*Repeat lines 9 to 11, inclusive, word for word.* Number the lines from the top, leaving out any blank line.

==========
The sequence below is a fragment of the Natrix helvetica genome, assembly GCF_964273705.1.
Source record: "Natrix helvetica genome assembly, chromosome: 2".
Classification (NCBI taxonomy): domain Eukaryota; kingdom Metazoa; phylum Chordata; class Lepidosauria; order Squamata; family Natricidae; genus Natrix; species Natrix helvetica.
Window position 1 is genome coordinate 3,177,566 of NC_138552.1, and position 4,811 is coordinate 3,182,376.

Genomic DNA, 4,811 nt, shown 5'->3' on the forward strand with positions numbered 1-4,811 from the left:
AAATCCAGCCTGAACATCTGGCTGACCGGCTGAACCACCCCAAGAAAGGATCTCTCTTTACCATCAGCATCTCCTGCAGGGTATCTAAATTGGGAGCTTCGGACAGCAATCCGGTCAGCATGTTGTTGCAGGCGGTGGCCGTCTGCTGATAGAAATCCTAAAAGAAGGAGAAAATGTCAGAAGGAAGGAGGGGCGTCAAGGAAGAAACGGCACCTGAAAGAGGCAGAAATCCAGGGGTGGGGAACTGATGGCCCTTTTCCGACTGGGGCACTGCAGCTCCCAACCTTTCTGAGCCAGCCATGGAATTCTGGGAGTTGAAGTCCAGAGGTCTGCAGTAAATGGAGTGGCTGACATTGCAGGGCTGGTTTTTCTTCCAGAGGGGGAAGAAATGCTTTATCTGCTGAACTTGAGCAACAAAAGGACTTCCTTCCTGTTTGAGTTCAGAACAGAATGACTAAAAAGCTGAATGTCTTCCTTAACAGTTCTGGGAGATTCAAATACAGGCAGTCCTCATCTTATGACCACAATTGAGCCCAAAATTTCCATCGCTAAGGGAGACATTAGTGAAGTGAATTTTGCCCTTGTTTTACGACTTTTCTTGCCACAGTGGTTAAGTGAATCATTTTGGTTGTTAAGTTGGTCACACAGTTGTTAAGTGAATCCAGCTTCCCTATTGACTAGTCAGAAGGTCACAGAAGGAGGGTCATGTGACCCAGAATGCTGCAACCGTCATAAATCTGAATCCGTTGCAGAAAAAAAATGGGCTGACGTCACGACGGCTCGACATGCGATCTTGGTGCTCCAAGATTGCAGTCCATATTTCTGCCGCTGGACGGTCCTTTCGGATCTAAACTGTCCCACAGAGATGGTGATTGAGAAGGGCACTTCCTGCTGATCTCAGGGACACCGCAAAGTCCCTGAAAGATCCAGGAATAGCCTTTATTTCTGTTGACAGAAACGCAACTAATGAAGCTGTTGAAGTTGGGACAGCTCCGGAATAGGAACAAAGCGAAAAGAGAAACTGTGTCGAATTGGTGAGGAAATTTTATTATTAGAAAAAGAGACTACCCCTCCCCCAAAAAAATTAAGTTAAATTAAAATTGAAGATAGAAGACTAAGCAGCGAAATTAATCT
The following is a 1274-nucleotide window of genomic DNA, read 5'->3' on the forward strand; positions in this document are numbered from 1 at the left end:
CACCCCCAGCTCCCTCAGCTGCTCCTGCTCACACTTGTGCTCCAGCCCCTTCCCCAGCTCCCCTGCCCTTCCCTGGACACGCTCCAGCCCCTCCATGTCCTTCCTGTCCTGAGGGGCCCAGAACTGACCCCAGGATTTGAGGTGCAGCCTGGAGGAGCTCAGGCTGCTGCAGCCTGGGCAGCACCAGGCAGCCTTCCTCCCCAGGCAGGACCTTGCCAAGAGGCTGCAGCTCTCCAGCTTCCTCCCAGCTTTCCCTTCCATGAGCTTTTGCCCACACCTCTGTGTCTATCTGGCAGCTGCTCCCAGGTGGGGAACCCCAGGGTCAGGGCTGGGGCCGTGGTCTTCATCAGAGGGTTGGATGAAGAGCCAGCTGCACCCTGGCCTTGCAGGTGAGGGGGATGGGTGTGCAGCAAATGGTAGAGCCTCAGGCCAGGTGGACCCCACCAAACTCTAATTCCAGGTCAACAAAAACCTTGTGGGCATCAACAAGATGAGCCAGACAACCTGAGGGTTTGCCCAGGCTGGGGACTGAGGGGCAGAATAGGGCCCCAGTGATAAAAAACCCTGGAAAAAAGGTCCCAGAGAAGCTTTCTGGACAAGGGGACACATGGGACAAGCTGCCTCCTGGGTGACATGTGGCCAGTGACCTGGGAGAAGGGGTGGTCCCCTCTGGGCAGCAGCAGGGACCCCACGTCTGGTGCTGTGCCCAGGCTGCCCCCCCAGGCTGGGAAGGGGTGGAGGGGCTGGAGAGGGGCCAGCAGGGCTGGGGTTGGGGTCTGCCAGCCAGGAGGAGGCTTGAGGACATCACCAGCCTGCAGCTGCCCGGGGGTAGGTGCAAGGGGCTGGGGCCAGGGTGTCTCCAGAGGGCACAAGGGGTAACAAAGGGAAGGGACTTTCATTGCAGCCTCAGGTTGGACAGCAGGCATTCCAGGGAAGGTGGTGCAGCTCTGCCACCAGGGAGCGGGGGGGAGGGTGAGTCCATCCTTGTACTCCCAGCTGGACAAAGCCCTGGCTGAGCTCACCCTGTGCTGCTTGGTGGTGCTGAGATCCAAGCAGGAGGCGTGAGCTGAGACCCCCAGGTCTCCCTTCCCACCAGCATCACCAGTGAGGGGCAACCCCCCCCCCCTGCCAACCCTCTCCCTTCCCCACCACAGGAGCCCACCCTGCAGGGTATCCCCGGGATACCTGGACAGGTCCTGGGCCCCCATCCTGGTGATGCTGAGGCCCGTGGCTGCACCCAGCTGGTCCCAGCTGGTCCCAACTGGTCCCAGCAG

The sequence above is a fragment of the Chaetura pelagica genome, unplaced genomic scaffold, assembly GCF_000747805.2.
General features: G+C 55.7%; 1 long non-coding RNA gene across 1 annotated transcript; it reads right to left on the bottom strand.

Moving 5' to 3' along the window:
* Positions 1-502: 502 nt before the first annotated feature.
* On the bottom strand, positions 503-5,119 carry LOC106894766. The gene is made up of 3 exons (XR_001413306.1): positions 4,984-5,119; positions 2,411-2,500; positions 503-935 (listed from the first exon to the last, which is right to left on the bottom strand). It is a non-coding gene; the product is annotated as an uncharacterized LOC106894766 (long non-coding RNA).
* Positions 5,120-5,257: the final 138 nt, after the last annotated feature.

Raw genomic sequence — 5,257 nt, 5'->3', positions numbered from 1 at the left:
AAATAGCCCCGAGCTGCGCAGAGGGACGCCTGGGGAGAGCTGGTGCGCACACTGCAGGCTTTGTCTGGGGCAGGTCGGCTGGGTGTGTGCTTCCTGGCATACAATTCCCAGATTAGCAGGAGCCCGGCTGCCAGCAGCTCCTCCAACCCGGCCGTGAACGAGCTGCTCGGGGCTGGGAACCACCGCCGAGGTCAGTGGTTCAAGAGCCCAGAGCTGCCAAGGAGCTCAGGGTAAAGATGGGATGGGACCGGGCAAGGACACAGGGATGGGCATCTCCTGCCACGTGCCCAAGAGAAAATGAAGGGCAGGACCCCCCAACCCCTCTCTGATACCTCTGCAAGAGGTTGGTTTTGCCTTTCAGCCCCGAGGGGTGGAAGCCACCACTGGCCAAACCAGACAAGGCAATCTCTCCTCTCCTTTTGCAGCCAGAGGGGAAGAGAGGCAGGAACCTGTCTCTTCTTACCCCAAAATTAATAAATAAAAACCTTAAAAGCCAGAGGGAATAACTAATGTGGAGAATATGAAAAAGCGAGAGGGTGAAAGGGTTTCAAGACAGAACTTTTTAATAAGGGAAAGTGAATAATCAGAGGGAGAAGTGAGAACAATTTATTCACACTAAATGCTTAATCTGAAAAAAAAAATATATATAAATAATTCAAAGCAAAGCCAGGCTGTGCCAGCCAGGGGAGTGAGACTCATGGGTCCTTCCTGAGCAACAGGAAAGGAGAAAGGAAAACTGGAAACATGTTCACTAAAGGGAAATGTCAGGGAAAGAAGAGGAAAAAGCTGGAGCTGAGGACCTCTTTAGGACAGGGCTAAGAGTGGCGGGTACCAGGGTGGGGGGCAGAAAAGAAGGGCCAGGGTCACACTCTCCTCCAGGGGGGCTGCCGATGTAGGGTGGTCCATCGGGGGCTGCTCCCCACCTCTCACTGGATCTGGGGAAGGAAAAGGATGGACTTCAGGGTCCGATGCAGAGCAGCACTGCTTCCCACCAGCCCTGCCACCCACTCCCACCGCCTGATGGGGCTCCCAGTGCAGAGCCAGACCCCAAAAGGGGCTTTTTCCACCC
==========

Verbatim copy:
The sequence above is a fragment of the Chaetura pelagica genome, unplaced genomic scaffold, assembly GCF_000747805.2.
General features: G+C 55.7%; 1 long non-coding RNA gene across 1 annotated transcript; it reads right to left on the bottom strand.

Moving 5' to 3' along the window: